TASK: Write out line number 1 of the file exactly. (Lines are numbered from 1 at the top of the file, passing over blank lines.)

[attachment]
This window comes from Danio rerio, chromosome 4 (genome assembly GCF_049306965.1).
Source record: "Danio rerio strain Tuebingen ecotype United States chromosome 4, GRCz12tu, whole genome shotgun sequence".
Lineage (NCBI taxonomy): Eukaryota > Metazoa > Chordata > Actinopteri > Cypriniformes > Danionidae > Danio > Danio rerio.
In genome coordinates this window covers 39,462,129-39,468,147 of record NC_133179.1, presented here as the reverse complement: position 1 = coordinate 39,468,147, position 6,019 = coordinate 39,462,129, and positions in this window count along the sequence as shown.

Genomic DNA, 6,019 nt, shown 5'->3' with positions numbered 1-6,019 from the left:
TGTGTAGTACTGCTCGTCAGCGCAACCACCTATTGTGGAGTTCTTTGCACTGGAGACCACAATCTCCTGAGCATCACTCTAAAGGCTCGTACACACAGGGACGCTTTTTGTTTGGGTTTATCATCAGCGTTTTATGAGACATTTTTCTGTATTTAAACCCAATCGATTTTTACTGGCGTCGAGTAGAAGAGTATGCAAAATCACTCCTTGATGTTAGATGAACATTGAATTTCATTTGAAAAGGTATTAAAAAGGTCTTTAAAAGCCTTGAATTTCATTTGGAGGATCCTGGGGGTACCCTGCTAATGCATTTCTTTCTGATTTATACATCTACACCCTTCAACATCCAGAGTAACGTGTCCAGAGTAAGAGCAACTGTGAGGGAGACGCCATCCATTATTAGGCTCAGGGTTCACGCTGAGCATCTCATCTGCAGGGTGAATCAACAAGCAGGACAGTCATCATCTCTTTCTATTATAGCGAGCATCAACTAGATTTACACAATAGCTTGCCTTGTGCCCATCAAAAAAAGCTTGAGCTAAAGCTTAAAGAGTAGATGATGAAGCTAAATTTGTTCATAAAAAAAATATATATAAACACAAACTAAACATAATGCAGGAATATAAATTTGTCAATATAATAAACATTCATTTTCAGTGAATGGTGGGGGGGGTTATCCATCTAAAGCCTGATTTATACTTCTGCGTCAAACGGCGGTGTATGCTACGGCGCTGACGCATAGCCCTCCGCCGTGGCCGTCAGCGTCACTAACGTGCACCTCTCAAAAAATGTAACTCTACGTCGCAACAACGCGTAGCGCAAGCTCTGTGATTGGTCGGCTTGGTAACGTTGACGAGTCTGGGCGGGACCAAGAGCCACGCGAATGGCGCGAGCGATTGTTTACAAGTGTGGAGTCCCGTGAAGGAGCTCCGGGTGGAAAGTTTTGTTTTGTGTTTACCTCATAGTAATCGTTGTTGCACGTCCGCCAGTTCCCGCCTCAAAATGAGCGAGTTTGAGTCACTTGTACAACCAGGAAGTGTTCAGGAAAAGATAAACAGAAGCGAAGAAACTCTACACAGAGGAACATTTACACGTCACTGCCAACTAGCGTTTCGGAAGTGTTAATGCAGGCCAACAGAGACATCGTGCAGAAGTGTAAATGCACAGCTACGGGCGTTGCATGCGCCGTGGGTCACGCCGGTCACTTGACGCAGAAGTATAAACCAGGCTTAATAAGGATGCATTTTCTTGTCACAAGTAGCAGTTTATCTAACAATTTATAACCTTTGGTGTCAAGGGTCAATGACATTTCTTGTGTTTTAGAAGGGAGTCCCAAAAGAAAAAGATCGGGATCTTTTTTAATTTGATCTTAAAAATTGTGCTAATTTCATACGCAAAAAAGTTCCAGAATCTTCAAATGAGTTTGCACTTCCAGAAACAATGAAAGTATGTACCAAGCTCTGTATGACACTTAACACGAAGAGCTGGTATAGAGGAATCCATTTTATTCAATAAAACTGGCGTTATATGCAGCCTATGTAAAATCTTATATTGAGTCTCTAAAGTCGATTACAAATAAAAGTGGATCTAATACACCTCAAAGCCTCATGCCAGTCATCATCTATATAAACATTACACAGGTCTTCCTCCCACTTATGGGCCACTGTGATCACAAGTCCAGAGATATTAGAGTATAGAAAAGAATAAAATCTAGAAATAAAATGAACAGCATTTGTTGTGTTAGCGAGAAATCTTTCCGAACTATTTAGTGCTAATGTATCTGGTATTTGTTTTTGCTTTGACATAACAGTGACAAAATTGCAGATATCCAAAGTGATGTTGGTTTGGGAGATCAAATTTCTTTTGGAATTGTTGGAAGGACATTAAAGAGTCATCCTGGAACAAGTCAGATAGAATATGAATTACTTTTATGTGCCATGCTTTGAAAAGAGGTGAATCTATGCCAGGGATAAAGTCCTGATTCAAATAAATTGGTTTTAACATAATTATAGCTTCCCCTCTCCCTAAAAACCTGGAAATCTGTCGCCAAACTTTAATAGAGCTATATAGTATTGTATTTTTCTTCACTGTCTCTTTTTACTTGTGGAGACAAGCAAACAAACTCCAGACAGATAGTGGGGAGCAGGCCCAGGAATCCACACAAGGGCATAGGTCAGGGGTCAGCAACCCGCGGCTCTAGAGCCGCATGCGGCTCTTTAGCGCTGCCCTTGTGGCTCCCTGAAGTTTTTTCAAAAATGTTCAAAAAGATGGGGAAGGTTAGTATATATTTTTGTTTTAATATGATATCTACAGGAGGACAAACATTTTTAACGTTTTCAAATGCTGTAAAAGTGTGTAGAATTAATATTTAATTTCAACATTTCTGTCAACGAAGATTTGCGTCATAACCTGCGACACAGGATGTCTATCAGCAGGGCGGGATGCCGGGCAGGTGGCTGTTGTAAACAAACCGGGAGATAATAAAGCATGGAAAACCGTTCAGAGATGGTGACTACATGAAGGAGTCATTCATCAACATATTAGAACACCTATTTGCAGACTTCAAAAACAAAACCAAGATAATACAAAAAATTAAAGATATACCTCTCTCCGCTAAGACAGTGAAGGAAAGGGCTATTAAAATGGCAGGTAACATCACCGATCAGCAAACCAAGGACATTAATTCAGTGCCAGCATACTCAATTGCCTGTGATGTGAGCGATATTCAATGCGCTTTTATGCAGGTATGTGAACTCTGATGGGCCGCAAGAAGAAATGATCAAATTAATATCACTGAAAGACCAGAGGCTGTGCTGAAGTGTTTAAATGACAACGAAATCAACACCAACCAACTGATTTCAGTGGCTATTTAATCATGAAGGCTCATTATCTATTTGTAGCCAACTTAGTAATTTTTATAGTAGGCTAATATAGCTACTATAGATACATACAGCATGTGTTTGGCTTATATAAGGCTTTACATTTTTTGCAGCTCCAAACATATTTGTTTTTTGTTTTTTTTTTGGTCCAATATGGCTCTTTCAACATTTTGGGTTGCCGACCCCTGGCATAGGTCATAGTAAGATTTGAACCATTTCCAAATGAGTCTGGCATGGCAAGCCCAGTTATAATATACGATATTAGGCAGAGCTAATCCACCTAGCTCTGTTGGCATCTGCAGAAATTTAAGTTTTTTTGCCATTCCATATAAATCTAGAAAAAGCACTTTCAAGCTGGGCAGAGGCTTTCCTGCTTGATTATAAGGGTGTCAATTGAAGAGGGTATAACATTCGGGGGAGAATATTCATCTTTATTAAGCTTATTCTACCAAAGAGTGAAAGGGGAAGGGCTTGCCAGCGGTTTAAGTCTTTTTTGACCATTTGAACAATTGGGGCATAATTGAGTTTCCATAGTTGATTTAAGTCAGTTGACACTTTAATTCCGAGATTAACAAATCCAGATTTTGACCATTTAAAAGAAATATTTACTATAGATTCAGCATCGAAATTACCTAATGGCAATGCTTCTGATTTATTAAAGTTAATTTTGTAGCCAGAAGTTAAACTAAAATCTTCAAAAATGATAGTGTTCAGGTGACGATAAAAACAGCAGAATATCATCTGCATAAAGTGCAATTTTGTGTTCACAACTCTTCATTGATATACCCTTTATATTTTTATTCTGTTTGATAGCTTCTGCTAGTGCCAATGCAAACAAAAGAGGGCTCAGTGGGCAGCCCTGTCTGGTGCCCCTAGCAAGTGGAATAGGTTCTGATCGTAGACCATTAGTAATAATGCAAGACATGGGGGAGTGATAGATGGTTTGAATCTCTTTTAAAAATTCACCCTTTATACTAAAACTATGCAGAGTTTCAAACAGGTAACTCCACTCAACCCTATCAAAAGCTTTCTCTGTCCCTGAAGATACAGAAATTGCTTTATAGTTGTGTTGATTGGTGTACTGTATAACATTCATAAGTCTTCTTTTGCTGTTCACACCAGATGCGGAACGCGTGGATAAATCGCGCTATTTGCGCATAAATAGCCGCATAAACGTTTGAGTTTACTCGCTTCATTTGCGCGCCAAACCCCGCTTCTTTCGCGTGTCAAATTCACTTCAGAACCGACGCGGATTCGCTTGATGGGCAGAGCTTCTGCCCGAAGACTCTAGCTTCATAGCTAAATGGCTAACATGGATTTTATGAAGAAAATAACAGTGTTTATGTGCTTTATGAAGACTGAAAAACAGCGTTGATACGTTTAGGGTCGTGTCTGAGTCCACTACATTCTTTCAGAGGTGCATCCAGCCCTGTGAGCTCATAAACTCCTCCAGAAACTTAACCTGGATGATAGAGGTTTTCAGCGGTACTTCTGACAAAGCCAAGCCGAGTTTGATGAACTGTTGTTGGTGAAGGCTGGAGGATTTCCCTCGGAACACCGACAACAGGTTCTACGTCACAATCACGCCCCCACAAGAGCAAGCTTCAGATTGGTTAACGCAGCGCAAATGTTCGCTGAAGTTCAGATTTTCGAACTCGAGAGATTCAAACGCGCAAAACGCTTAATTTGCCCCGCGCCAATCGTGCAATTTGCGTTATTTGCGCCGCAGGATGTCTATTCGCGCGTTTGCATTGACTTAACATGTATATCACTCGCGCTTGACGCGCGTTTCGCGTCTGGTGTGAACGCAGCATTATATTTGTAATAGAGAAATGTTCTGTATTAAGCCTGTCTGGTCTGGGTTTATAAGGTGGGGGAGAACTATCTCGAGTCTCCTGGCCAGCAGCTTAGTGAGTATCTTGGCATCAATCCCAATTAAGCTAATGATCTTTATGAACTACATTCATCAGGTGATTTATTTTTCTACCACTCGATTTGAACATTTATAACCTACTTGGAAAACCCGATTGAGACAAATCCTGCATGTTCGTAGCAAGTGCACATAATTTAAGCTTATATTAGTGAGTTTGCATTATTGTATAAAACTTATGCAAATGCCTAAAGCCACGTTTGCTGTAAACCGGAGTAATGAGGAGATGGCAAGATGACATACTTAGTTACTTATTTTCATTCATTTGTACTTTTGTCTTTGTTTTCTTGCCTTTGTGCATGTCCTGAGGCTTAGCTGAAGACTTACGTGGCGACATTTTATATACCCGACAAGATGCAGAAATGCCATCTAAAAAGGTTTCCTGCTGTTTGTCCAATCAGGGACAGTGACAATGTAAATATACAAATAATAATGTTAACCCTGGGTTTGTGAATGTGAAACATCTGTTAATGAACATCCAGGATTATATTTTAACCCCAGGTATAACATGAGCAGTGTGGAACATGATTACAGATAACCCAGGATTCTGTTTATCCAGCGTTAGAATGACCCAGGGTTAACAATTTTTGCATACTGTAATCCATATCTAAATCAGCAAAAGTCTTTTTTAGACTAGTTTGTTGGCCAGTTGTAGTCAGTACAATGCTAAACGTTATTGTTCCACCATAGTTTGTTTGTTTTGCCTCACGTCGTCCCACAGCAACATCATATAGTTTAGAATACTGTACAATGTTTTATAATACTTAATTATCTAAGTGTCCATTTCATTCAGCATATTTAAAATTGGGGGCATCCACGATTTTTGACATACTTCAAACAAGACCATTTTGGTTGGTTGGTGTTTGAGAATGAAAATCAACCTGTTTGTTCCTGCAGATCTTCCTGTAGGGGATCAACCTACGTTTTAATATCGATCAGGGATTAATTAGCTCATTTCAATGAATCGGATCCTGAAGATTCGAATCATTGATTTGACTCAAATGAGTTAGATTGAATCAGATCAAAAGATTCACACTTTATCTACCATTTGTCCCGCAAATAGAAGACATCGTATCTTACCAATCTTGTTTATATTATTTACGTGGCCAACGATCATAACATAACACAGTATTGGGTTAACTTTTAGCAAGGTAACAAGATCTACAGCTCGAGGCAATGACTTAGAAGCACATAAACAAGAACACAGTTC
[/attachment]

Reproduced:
This window comes from Danio rerio, chromosome 4 (genome assembly GCF_049306965.1).